A spokesman from the city attorney's office said Herbold raised the concerns detailed in city's memo "last June," which is why she added amendments requiring the city attorney to track and report to the council demographic data about the defendants and victims of hate crimes, and also to divert people convicted of hate crimes to a "program...to educate persons committing the offense about the negative consequences of hate crimes or bias crimes committed against the protected class of the victim of the offense."
Update 5/23: Herbold, finally getting back to me after two requests for comment, reiterated her concerns about disproportional numbers of black offenders. The City Auditor report of state prosecutions for malicious harassment (which includes race, gender, sexual orientation, etc., among its protected classes), shows that 19% percent of hate crime perpetrators were black. Black people make up only 7% of Seattle's population. But Herbold also noted that 77% of hate criminals were white. That means whites, who account for 66% of Seattle's population, are also disproportionally arrested for committing hate crimes. "The math between the City Auditor data and the Central Staff memos is not aligning for me," she said.
To help explain why white people are being arrested for hate crimes at disproportionate rates, Herbold points to analysis in the City Auditor report from University of Washington professor Tim Thomas, who finds that "hate crimes tend to occur in minority mixed neighborhoods along the border of mostly white neighborhoods," and that "a majority of these crimes can be explained by the racial threat hypothesis, i.e. the perceived encroachment of people of color in white dominated areas."
She also drew a contrast between her bill and the state's new hate crimes bill, which drastically increases fines for perpetrators, saying that hers doesn't increase fines but instead relies on restorative programs. "My proposed legislation would apply only to those already facing other charges; it would not add any new defendants to the criminal justice system," she said.
The city's memo, however, says the city attorney's office "anticipates asking for higher sentences within the sentencing range in those cases where they can prove the special allegation" of a hate crime. So, while Herbold's legislation might not add any new defendants, and while people charged with hate crimes might be diverted into anti-hate programs, some defendants might face longer sentences.
What Do the Wannabe Seattle City Council Members Think We Should Do?
In response to this recent spike in reported hate crimes, most of which were concentrated in "high traffic areas, areas of dense demographic diversity, and along the borders of racially diverse neighborhoods," candidates running for office in District 3 raised questions about ways to address the issue and LGBTQ safety on Capitol Hill at the MLK Labor Council candidate forum.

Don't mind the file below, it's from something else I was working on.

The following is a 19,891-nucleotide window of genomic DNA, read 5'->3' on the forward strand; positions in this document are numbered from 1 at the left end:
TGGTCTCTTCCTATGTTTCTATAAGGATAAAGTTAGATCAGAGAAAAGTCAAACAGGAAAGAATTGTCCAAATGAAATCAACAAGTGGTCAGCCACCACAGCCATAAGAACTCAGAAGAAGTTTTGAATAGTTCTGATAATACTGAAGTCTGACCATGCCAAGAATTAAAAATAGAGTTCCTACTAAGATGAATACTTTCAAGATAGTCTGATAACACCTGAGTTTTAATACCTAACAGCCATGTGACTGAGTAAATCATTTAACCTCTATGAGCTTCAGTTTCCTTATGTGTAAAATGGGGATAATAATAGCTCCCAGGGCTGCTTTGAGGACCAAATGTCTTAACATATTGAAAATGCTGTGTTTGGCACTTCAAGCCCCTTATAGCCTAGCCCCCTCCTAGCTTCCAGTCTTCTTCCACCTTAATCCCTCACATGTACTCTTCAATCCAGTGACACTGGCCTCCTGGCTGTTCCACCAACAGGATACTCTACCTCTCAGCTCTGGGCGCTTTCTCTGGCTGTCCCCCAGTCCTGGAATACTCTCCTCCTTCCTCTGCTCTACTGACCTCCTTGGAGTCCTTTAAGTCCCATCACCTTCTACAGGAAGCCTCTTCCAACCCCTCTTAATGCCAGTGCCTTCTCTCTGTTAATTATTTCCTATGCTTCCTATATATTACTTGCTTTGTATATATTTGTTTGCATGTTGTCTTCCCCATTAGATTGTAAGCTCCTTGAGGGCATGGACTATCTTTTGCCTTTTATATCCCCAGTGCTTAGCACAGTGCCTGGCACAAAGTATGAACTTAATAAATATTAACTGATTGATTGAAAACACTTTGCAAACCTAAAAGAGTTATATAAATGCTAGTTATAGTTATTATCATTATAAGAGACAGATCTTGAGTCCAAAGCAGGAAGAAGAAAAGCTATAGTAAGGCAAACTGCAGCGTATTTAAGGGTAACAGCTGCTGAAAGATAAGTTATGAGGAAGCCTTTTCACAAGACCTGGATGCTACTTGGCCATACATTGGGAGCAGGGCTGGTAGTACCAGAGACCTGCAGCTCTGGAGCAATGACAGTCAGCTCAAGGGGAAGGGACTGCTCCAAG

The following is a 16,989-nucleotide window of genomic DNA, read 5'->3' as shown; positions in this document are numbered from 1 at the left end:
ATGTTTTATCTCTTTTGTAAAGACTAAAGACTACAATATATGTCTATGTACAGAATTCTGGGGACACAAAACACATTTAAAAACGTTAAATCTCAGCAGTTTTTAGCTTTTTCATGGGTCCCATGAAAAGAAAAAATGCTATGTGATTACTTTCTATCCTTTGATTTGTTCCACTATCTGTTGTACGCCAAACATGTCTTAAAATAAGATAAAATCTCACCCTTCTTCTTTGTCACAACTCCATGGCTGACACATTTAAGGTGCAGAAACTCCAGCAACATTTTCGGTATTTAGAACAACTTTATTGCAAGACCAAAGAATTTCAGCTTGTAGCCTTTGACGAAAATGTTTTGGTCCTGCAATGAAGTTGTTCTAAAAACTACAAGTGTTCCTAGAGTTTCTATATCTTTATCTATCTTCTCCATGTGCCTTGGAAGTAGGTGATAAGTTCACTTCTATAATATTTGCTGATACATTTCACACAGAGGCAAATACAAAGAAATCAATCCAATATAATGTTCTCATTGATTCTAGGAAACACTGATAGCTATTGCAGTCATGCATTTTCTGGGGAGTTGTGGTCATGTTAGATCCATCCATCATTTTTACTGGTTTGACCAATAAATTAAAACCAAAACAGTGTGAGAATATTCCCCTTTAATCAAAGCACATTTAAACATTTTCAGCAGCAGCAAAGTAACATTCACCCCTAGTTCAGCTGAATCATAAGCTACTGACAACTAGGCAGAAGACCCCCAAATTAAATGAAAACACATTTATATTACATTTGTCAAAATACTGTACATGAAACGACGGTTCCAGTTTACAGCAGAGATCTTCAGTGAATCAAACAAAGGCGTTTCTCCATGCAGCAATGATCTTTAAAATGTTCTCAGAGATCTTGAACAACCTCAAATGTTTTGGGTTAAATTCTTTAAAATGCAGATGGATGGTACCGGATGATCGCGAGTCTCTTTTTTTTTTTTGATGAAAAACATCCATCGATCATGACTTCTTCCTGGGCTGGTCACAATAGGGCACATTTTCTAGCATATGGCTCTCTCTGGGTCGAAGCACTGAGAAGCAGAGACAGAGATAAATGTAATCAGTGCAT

Some thought the Hill was relatively safe compared to earlier decades while others thought it wasn't safe enough. When reached for comment, none of them were enthusiastic about the hate crimes bill in its current form.
In a statement, Councilmember Kshama Sawant acknowledged the rise in hate crimes both locally and nationally, but said it was "the City Council’s responsibility to fully discuss with community members before voting on legislation that could potentially negatively impact marginalized communities." She added that she's "heard from many community leaders and activists concerned about the proposed hate crimes legislation."
Ami Nguyen, a King County public defender gunning for Sawant's seat, said in an email "the City Council needs to invest in making everyone feel welcomed and safe in the community, this includes more community policing."
Capitol Hill Chamber of Commerce director Egan Orion praised Herbold for delaying the hearing on the bill. "The current bill...was rushed through and as written, could’ve compounded trauma with injustice," he wrote.
Orion added that he'd be "happy to explore restorative justice techniques for perpetrators" but would rather "write policy that prevents these hate crimes from happening in the first place and helps heal after the crime has taken place."
In an email, Seattle Public School Board member Zachary DeWolf, who thought the Hill wasn't safe for LGBTQ communities, agreed with the No New Youth Jail activist's read on the situation, and said the legislation "doesn’t necessarily make LGBTQ communities safer."
He also offered a lengthy list of potential alternatives to reducing the number of hate crimes in Seattle, including hosting community forums before and after Pride Festival "to share concerns, identify preventive measures, and generate action-oriented solutions to mitigate hate violence and require key government officials (council members, state legislators, and SPD community service officers) attend."
He also wants to "track enforcement of anti-LGBTQ hate crimes; train all first responders to greet community members using gender-neutral language and adhere to their pronouns throughout reporting and post-report data analysis; compile a quarterly report that tracks all anti-LGBTQ incidents including date, time, location, and context of incident, to be in alignment with transparency goals; remove required education from job descriptions and use measurable skills to replace this gatekeeping hiring practice that reduces the ability for LGBTQ folks and people of color from accessing jobs; make Capitol Hill an actual LGBTQ neighborhood more like the Castro or Boystown where there are more clear markers and historical elements, etc., to illustrate that the neighborhood is for queer folks; collaborate with and fund community-based organizations to build bridges and create community-centered solutions to LGBTQ-phobia and anti-LGBTQ hate violence and crimes." So there you have it.